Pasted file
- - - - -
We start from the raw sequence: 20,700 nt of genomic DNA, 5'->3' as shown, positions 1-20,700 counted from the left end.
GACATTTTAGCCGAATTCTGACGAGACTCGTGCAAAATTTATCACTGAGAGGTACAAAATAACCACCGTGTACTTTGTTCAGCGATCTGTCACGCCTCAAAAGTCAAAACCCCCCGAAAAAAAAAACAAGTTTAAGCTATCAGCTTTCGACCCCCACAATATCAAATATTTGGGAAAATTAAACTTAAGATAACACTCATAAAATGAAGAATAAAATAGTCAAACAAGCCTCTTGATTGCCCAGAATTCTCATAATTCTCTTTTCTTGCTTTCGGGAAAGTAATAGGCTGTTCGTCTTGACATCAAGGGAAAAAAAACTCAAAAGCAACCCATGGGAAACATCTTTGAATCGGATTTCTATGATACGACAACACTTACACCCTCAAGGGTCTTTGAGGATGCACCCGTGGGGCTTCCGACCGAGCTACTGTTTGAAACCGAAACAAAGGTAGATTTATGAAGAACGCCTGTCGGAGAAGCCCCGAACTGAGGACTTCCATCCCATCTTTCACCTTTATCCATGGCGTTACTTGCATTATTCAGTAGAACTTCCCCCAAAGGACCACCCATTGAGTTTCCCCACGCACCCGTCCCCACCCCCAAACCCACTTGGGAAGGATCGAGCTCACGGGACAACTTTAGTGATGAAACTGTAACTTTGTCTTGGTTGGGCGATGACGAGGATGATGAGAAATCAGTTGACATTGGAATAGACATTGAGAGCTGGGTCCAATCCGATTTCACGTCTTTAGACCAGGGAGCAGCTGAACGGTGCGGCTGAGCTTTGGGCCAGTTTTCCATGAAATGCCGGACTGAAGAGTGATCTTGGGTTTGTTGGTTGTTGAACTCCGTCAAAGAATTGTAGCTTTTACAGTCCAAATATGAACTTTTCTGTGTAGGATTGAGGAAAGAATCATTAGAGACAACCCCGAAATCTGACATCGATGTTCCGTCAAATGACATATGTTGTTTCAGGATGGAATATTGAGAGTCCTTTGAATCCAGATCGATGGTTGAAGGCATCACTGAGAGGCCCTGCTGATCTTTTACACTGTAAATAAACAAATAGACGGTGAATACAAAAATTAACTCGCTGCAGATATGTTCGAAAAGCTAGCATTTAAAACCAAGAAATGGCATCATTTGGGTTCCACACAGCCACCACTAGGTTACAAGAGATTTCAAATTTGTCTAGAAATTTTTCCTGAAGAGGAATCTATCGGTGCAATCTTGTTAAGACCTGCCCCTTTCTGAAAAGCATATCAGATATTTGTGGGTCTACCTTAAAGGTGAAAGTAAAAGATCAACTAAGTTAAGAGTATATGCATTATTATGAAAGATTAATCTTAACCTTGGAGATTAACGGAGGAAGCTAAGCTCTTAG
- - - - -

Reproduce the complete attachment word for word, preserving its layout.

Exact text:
We start from the raw sequence: 20,700 nt of genomic DNA, 5'->3' as shown, positions 1-20,700 counted from the left end.
GACATTTTAGCCGAATTCTGACGAGACTCGTGCAAAATTTATCACTGAGAGGTACAAAATAACCACCGTGTACTTTGTTCAGCGATCTGTCACGCCTCAAAAGTCAAAACCCCCCGAAAAAAAAAACAAGTTTAAGCTATCAGCTTTCGACCCCCACAATATCAAATATTTGGGAAAATTAAACTTAAGATAACACTCATAAAATGAAGAATAAAATAGTCAAACAAGCCTCTTGATTGCCCAGAATTCTCATAATTCTCTTTTCTTGCTTTCGGGAAAGTAATAGGCTGTTCGTCTTGACATCAAGGGAAAAAAAACTCAAAAGCAACCCATGGGAAACATCTTTGAATCGGATTTCTATGATACGACAACACTTACACCCTCAAGGGTCTTTGAGGATGCACCCGTGGGGCTTCCGACCGAGCTACTGTTTGAAACCGAAACAAAGGTAGATTTATGAAGAACGCCTGTCGGAGAAGCCCCGAACTGAGGACTTCCATCCCATCTTTCACCTTTATCCATGGCGTTACTTGCATTATTCAGTAGAACTTCCCCCAAAGGACCACCCATTGAGTTTCCCCACGCACCCGTCCCCACCCCCAAACCCACTTGGGAAGGATCGAGCTCACGGGACAACTTTAGTGATGAAACTGTAACTTTGTCTTGGTTGGGCGATGACGAGGATGATGAGAAATCAGTTGACATTGGAATAGACATTGAGAGCTGGGTCCAATCCGATTTCACGTCTTTAGACCAGGGAGCAGCTGAACGGTGCGGCTGAGCTTTGGGCCAGTTTTCCATGAAATGCCGGACTGAAGAGTGATCTTGGGTTTGTTGGTTGTTGAACTCCGTCAAAGAATTGTAGCTTTTACAGTCCAAATATGAACTTTTCTGTGTAGGATTGAGGAAAGAATCATTAGAGACAACCCCGAAATCTGACATCGATGTTCCGTCAAATGACATATGTTGTTTCAGGATGGAATATTGAGAGTCCTTTGAATCCAGATCGATGGTTGAAGGCATCACTGAGAGGCCCTGCTGATCTTTTACACTGTAAATAAACAAATAGACGGTGAATACAAAAATTAACTCGCTGCAGATATGTTCGAAAAGCTAGCATTTAAAACCAAGAAATGGCATCATTTGGGTTCCACACAGCCACCACTAGGTTACAAGAGATTTCAAATTTGTCTAGAAATTTTTCCTGAAGAGGAATCTATCGGTGCAATCTTGTTAAGACCTGCCCCTTTCTGAAAAGCATATCAGATATTTGTGGGTCTACCTTAAAGGTGAAAGTAAAAGATCAACTAAGTTAAGAGTATATGCATTATTATGAAAGATTAATCTTAACCTTGGAGATTAACGGAGGAAGCTAAGCTCTTAG